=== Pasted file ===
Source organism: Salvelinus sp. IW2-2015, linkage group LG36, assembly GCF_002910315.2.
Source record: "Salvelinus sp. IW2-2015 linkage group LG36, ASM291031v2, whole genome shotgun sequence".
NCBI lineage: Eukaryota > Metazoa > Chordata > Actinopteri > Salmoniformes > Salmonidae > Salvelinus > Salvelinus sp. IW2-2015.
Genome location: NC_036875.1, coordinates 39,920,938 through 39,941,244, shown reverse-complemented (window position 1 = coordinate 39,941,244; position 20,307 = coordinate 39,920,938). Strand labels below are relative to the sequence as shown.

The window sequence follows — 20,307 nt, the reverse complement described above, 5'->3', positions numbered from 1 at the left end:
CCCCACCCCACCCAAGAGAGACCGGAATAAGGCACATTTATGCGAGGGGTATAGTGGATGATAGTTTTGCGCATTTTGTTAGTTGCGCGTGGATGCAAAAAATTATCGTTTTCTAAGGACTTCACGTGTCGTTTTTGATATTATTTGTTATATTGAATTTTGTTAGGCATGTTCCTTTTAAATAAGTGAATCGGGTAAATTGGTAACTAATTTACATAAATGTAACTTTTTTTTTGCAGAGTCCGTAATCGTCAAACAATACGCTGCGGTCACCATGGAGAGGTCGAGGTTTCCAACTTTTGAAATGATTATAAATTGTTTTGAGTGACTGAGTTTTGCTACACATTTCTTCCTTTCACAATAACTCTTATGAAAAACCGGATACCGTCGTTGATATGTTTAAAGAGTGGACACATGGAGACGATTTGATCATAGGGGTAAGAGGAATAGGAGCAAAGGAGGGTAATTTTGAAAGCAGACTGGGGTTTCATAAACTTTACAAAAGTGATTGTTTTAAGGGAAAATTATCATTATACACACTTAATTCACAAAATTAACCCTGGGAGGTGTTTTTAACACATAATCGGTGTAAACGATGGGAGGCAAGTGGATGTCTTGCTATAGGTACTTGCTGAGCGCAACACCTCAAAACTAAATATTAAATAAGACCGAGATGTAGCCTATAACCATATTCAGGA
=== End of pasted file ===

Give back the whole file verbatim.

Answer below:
Source organism: Salvelinus sp. IW2-2015, linkage group LG36, assembly GCF_002910315.2.
Source record: "Salvelinus sp. IW2-2015 linkage group LG36, ASM291031v2, whole genome shotgun sequence".
NCBI lineage: Eukaryota > Metazoa > Chordata > Actinopteri > Salmoniformes > Salmonidae > Salvelinus > Salvelinus sp. IW2-2015.
Genome location: NC_036875.1, coordinates 39,920,938 through 39,941,244, shown reverse-complemented (window position 1 = coordinate 39,941,244; position 20,307 = coordinate 39,920,938). Strand labels below are relative to the sequence as shown.

The window sequence follows — 20,307 nt, the reverse complement described above, 5'->3', positions numbered from 1 at the left end:
CCCCACCCCACCCAAGAGAGACCGGAATAAGGCACATTTATGCGAGGGGTATAGTGGATGATAGTTTTGCGCATTTTGTTAGTTGCGCGTGGATGCAAAAAATTATCGTTTTCTAAGGACTTCACGTGTCGTTTTTGATATTATTTGTTATATTGAATTTTGTTAGGCATGTTCCTTTTAAATAAGTGAATCGGGTAAATTGGTAACTAATTTACATAAATGTAACTTTTTTTTTGCAGAGTCCGTAATCGTCAAACAATACGCTGCGGTCACCATGGAGAGGTCGAGGTTTCCAACTTTTGAAATGATTATAAATTGTTTTGAGTGACTGAGTTTTGCTACACATTTCTTCCTTTCACAATAACTCTTATGAAAAACCGGATACCGTCGTTGATATGTTTAAAGAGTGGACACATGGAGACGATTTGATCATAGGGGTAAGAGGAATAGGAGCAAAGGAGGGTAATTTTGAAAGCAGACTGGGGTTTCATAAACTTTACAAAAGTGATTGTTTTAAGGGAAAATTATCATTATACACACTTAATTCACAAAATTAACCCTGGGAGGTGTTTTTAACACATAATCGGTGTAAACGATGGGAGGCAAGTGGATGTCTTGCTATAGGTACTTGCTGAGCGCAACACCTCAAAACTAAATATTAAATAAGACCGAGATGTAGCCTATAACCATATTCAGGA